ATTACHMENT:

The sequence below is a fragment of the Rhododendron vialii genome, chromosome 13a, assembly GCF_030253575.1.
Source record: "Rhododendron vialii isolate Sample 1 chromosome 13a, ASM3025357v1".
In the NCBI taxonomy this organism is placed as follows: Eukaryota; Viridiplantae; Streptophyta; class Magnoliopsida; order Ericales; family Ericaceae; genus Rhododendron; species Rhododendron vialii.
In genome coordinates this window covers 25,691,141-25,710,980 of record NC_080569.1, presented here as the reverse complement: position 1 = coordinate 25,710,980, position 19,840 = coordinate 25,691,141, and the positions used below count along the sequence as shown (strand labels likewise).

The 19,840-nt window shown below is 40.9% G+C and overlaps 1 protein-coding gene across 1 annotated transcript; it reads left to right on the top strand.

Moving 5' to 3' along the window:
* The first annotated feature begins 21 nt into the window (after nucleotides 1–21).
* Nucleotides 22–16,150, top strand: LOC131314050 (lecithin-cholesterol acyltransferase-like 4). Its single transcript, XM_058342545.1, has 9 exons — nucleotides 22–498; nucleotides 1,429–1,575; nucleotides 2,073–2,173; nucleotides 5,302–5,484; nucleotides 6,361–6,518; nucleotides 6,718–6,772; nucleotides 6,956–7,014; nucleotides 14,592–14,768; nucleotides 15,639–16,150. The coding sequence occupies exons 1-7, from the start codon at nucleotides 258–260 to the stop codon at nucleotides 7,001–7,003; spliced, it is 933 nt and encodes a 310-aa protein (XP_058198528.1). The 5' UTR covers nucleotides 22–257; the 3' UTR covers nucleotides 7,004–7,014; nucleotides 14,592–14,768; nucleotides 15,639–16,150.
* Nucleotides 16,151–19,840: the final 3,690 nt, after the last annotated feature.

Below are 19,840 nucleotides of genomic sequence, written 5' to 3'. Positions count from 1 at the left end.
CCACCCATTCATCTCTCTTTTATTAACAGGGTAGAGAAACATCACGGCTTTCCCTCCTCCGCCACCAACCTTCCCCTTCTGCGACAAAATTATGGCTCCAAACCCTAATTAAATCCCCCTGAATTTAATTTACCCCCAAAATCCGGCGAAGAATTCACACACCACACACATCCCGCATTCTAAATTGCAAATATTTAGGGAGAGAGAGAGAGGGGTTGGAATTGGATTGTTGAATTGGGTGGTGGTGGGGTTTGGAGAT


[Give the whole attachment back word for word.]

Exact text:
The sequence below is a fragment of the Rhododendron vialii genome, chromosome 13a, assembly GCF_030253575.1.
Source record: "Rhododendron vialii isolate Sample 1 chromosome 13a, ASM3025357v1".
In the NCBI taxonomy this organism is placed as follows: Eukaryota; Viridiplantae; Streptophyta; class Magnoliopsida; order Ericales; family Ericaceae; genus Rhododendron; species Rhododendron vialii.
In genome coordinates this window covers 25,691,141-25,710,980 of record NC_080569.1, presented here as the reverse complement: position 1 = coordinate 25,710,980, position 19,840 = coordinate 25,691,141, and the positions used below count along the sequence as shown (strand labels likewise).

The 19,840-nt window shown below is 40.9% G+C and overlaps 1 protein-coding gene across 1 annotated transcript; it reads left to right on the top strand.

Moving 5' to 3' along the window:
* The first annotated feature begins 21 nt into the window (after nucleotides 1–21).
* Nucleotides 22–16,150, top strand: LOC131314050 (lecithin-cholesterol acyltransferase-like 4). Its single transcript, XM_058342545.1, has 9 exons — nucleotides 22–498; nucleotides 1,429–1,575; nucleotides 2,073–2,173; nucleotides 5,302–5,484; nucleotides 6,361–6,518; nucleotides 6,718–6,772; nucleotides 6,956–7,014; nucleotides 14,592–14,768; nucleotides 15,639–16,150. The coding sequence occupies exons 1-7, from the start codon at nucleotides 258–260 to the stop codon at nucleotides 7,001–7,003; spliced, it is 933 nt and encodes a 310-aa protein (XP_058198528.1). The 5' UTR covers nucleotides 22–257; the 3' UTR covers nucleotides 7,004–7,014; nucleotides 14,592–14,768; nucleotides 15,639–16,150.
* Nucleotides 16,151–19,840: the final 3,690 nt, after the last annotated feature.

Below are 19,840 nucleotides of genomic sequence, written 5' to 3'. Positions count from 1 at the left end.
CCACCCATTCATCTCTCTTTTATTAACAGGGTAGAGAAACATCACGGCTTTCCCTCCTCCGCCACCAACCTTCCCCTTCTGCGACAAAATTATGGCTCCAAACCCTAATTAAATCCCCCTGAATTTAATTTACCCCCAAAATCCGGCGAAGAATTCACACACCACACACATCCCGCATTCTAAATTGCAAATATTTAGGGAGAGAGAGAGAGGGGTTGGAATTGGATTGTTGAATTGGGTGGTGGTGGGGTTTGGAGAT